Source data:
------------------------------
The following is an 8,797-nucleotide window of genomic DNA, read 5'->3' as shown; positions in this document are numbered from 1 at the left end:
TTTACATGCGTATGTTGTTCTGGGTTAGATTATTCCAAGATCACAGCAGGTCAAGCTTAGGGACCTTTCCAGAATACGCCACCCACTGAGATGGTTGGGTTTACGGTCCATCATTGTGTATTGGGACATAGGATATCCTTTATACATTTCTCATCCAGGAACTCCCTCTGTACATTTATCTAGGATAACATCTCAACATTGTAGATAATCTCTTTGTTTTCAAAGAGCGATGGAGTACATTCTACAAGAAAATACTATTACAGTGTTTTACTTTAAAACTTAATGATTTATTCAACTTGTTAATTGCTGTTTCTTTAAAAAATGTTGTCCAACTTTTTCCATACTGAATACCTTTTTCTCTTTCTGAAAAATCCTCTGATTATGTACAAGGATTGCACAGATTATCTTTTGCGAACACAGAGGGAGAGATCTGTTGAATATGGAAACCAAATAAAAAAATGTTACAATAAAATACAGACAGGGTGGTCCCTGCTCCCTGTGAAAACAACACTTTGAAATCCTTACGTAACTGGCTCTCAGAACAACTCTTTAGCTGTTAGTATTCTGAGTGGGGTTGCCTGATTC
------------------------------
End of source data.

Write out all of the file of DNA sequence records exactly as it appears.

The following is an 8,797-nucleotide window of genomic DNA, read 5'->3' as shown; positions in this document are numbered from 1 at the left end:
TTTACATGCGTATGTTGTTCTGGGTTAGATTATTCCAAGATCACAGCAGGTCAAGCTTAGGGACCTTTCCAGAATACGCCACCCACTGAGATGGTTGGGTTTACGGTCCATCATTGTGTATTGGGACATAGGATATCCTTTATACATTTCTCATCCAGGAACTCCCTCTGTACATTTATCTAGGATAACATCTCAACATTGTAGATAATCTCTTTGTTTTCAAAGAGCGATGGAGTACATTCTACAAGAAAATACTATTACAGTGTTTTACTTTAAAACTTAATGATTTATTCAACTTGTTAATTGCTGTTTCTTTAAAAAATGTTGTCCAACTTTTTCCATACTGAATACCTTTTTCTCTTTCTGAAAAATCCTCTGATTATGTACAAGGATTGCACAGATTATCTTTTGCGAACACAGAGGGAGAGATCTGTTGAATATGGAAACCAAATAAAAAAATGTTACAATAAAATACAGACAGGGTGGTCCCTGCTCCCTGTGAAAACAACACTTTGAAATCCTTACGTAACTGGCTCTCAGAACAACTCTTTAGCTGTTAGTATTCTGAGTGGGGTTGCCTGATTC